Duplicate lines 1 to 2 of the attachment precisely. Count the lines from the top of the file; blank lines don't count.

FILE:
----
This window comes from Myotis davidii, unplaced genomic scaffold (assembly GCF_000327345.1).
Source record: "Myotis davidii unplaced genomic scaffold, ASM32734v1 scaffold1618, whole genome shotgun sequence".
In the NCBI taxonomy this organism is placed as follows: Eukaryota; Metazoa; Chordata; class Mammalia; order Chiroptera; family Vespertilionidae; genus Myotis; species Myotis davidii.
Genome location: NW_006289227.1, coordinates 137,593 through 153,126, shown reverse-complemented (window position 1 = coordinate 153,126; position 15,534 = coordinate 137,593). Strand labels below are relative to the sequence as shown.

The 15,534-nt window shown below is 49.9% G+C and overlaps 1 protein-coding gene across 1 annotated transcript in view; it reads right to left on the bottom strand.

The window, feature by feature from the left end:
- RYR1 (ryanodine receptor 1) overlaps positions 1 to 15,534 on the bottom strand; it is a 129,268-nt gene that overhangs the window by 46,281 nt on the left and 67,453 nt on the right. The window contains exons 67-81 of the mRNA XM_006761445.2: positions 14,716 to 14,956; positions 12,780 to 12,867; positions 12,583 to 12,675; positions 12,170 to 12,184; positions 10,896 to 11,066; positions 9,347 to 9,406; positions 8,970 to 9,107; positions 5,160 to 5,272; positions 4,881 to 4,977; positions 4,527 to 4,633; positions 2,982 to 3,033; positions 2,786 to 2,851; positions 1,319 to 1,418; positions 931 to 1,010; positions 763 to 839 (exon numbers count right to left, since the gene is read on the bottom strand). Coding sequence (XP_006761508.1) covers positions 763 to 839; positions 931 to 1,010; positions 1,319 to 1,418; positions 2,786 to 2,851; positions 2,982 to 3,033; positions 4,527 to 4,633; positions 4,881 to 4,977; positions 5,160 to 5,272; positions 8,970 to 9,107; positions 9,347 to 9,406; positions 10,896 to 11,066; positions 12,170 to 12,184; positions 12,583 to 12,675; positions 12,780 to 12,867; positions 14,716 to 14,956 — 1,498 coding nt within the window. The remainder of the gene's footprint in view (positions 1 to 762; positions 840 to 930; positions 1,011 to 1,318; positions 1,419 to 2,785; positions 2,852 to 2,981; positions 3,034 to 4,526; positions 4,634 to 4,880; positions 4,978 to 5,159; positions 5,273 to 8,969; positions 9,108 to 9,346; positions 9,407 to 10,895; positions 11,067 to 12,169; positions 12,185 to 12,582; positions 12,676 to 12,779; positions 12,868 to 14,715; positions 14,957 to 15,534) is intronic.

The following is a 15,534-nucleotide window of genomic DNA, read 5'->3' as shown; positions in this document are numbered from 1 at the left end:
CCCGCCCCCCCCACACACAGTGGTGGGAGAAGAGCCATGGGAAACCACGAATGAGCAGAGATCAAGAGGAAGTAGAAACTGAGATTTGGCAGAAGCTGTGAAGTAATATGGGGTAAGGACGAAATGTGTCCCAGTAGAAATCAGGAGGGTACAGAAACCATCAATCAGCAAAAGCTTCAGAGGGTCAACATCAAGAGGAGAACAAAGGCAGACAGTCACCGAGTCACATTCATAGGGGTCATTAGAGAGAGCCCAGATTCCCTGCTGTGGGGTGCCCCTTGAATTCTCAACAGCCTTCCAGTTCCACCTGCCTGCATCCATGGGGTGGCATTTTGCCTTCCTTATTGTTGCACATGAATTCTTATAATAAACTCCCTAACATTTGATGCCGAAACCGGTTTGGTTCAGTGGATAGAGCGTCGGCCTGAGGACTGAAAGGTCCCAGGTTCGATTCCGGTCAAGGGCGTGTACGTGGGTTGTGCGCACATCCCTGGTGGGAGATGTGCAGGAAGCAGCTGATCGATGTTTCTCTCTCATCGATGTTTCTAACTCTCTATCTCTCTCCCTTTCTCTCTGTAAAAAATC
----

This window comes from Myotis davidii, unplaced genomic scaffold (assembly GCF_000327345.1).
Source record: "Myotis davidii unplaced genomic scaffold, ASM32734v1 scaffold1618, whole genome shotgun sequence".